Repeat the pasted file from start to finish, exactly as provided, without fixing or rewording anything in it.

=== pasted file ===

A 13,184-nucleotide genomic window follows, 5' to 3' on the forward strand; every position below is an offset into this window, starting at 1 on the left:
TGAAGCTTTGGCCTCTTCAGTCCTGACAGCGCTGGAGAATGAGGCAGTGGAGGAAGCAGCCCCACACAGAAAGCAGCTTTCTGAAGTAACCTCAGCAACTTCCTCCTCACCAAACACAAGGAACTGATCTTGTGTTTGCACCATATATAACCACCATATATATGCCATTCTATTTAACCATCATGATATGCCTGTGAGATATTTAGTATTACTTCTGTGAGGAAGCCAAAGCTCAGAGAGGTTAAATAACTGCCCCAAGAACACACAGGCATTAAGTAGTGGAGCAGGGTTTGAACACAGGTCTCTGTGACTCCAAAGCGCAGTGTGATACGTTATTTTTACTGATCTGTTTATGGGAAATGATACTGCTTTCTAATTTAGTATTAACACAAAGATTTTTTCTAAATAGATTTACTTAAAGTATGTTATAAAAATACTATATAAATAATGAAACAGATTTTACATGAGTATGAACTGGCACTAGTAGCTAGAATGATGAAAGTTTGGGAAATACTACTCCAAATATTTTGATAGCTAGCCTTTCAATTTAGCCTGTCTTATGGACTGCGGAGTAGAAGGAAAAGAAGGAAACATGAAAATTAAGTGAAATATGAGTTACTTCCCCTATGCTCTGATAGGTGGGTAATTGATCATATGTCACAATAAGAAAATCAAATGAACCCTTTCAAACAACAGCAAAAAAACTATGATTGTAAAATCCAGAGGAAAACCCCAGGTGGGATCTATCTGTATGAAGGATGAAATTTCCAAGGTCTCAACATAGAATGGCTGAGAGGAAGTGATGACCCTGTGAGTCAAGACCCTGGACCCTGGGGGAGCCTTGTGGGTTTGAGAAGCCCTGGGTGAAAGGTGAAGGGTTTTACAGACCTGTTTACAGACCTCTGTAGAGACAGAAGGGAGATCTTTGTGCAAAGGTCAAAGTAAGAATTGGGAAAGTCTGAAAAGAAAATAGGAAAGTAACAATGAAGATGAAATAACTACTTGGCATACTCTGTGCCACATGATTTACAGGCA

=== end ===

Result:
A 13,184-nucleotide genomic window follows, 5' to 3' on the forward strand; every position below is an offset into this window, starting at 1 on the left:
TGAAGCTTTGGCCTCTTCAGTCCTGACAGCGCTGGAGAATGAGGCAGTGGAGGAAGCAGCCCCACACAGAAAGCAGCTTTCTGAAGTAACCTCAGCAACTTCCTCCTCACCAAACACAAGGAACTGATCTTGTGTTTGCACCATATATAACCACCATATATATGCCATTCTATTTAACCATCATGATATGCCTGTGAGATATTTAGTATTACTTCTGTGAGGAAGCCAAAGCTCAGAGAGGTTAAATAACTGCCCCAAGAACACACAGGCATTAAGTAGTGGAGCAGGGTTTGAACACAGGTCTCTGTGACTCCAAAGCGCAGTGTGATACGTTATTTTTACTGATCTGTTTATGGGAAATGATACTGCTTTCTAATTTAGTATTAACACAAAGATTTTTTCTAAATAGATTTACTTAAAGTATGTTATAAAAATACTATATAAATAATGAAACAGATTTTACATGAGTATGAACTGGCACTAGTAGCTAGAATGATGAAAGTTTGGGAAATACTACTCCAAATATTTTGATAGCTAGCCTTTCAATTTAGCCTGTCTTATGGACTGCGGAGTAGAAGGAAAAGAAGGAAACATGAAAATTAAGTGAAATATGAGTTACTTCCCCTATGCTCTGATAGGTGGGTAATTGATCATATGTCACAATAAGAAAATCAAATGAACCCTTTCAAACAACAGCAAAAAAACTATGATTGTAAAATCCAGAGGAAAACCCCAGGTGGGATCTATCTGTATGAAGGATGAAATTTCCAAGGTCTCAACATAGAATGGCTGAGAGGAAGTGATGACCCTGTGAGTCAAGACCCTGGACCCTGGGGGAGCCTTGTGGGTTTGAGAAGCCCTGGGTGAAAGGTGAAGGGTTTTACAGACCTGTTTACAGACCTCTGTAGAGACAGAAGGGAGATCTTTGTGCAAAGGTCAAAGTAAGAATTGGGAAAGTCTGAAAAGAAAATAGGAAAGTAACAATGAAGATGAAATAACTACTTGGCATACTCTGTGCCACATGATTTACAGGCA